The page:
Short, mechanical answer, stay away from the vowel sounds that are giving you trouble and use the ones that make singing easy.

I am not a voice professional anything. I'm just a working joe who likes to sing.

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It sounds like you already have the tools you need. You already know some vowel sounds have become problematic. You've already said that ah is a problem but uh is not. Why not stick with uh? The lyrics are in articulation, not the vowel sounds, though you sing on the vowel sounds.

But more than that, I would ask you about your sound ideal. How do you think you are supposed to sound in the higher notes? Are you trying to sound like some other singer? I know we all pay lip service to the idea that we should not sound like another singer, even as we are trying to mimick their sound. Reminds me of the kid that gets into the fruit pie Mom had cooling on the counter. Standing there with peach preserves and crust caked on his face, "It wasn't me." Coupled with others' insistence that you absolutely must emulate every singer in the world to earn respectability that you are, indeed, "working hard at improving your voice."

And rather than worry about your highest note and whether you hit it, day to day, I would rather challenge you harder than you have been challenged before. I will ask you to do the hardest thing you have ever done. Harder than all the scales and warm-ups you have been doing for years. Harder than the days when your abs are worn out from "breath support." Harder than the days where you have been frustrated because you got a note the day before, and yet, oddly enough, not the next day. Harder than that. Harder than the time and dedication you have put into your craft, to date.

I challenge you to change your mind. I triple-dog dare you to do what it is your voice can do and, at least momentarily, don't concentrate on what it cannot do. Go back to what is successful, for you. Chances are, you already found a way to what you want that you passed by because, at first glance, it didn't look or sound like you thought you wanted. You cannot hear yourself the way others hear you. Even when listening to a recording of yourself. Because you are listening through your own psychological filter.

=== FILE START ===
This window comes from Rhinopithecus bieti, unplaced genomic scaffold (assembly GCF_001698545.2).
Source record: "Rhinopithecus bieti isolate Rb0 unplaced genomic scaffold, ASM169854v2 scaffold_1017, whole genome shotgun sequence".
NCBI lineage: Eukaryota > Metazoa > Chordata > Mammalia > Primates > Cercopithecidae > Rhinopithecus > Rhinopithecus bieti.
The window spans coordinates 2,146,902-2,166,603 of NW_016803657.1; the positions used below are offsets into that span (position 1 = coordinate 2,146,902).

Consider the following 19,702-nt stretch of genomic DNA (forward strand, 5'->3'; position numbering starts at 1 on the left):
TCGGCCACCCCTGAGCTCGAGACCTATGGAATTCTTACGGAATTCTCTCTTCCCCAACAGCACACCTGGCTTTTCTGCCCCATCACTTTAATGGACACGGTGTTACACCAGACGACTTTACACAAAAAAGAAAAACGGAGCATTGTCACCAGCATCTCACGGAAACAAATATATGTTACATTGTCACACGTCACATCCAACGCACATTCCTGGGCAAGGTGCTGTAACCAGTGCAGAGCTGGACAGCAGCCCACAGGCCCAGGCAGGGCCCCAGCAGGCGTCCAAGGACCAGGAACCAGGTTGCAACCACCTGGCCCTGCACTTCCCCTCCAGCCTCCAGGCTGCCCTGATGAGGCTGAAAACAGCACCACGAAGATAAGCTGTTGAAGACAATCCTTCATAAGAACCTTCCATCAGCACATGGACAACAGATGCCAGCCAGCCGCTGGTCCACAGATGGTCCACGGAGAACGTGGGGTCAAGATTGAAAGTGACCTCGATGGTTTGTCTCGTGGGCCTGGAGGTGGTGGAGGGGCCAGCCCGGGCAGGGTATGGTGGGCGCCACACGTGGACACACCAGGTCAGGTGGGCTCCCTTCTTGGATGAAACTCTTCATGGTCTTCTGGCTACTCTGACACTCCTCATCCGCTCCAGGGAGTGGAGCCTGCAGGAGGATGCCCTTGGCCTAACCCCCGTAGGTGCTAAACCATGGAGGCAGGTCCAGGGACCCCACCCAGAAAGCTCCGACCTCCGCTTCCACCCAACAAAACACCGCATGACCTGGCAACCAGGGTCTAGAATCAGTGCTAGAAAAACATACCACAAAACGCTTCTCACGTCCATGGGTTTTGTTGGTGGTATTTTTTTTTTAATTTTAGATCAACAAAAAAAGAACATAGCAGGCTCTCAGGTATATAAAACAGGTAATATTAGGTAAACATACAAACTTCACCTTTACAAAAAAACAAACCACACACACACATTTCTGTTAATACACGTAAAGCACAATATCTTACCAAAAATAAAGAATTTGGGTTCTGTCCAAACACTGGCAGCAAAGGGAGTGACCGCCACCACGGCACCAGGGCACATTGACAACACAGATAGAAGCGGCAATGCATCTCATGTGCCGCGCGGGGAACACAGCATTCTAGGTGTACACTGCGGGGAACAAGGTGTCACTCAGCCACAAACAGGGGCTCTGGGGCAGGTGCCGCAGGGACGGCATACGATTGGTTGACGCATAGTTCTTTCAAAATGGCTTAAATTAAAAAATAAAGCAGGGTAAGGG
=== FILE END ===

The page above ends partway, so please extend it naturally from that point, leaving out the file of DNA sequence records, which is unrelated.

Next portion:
My challenge is harder than listing a bunch of mechanical things you can do to sing. You said that even the best warm-up routine is not helping. Well, that's because the answer is not in the warm-up or even practice scales. The answer is in your paradigm.

Singing is mental.

Short, mechanical answer, stay away from the vowel sounds that are giving you trouble and use the ones that make singing easy.

I am not a voice professional anything. I'm just a working joe who likes to sing.

Thank you sooo much for your caring response-it is truly appreciated!

Well, I used to try to sound like other singers, but that is in the past. I'd love to hit my high notes without cracking, that's all =/ I've never ever cracked for longer than 2 days maybe, but this time it's almost a month now.

I would think that if I had vocal nodules from all the singing, then my "entire" voice would be cracking and failing. But the fact that it's only certain vowels and just a certain chest voice range makes me believe that it just cannot be nodules. Would I be correct?

Is there such thing as vocal damage for a certain part of your voice? If so, does it heal?

Is there anything such as your voice maturing and during that time your voice is not up to everything?

Anybody have a clue?

Thanks again RONWS for your help

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  • 1 month later...

I am searching an experienced who can teach me How to sing properly. Actually I have a good throat and singing method is very good; so that I want to sing song. I mean I want to be a good singer. SO is there any one who can help me about this matter?

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  • 1 month later...

Kuroneku:

in my experience, cracking in the midrange typically correlates to chemical changes in the vocal cords, such as reflux irritation, dry environment, or side effects of drying medications (like allergy pills). Nodules might be present but would more typically bring a husky-breath sound quality throughout the range, plus loss of high notes and general flexibility.

the cost of a voice exam in L.A. varies widely. You can contact me off-list for suggestions of MDs; I provide voice therapy in two LA-area offices and am acquainted with a number of good ENTs in the area.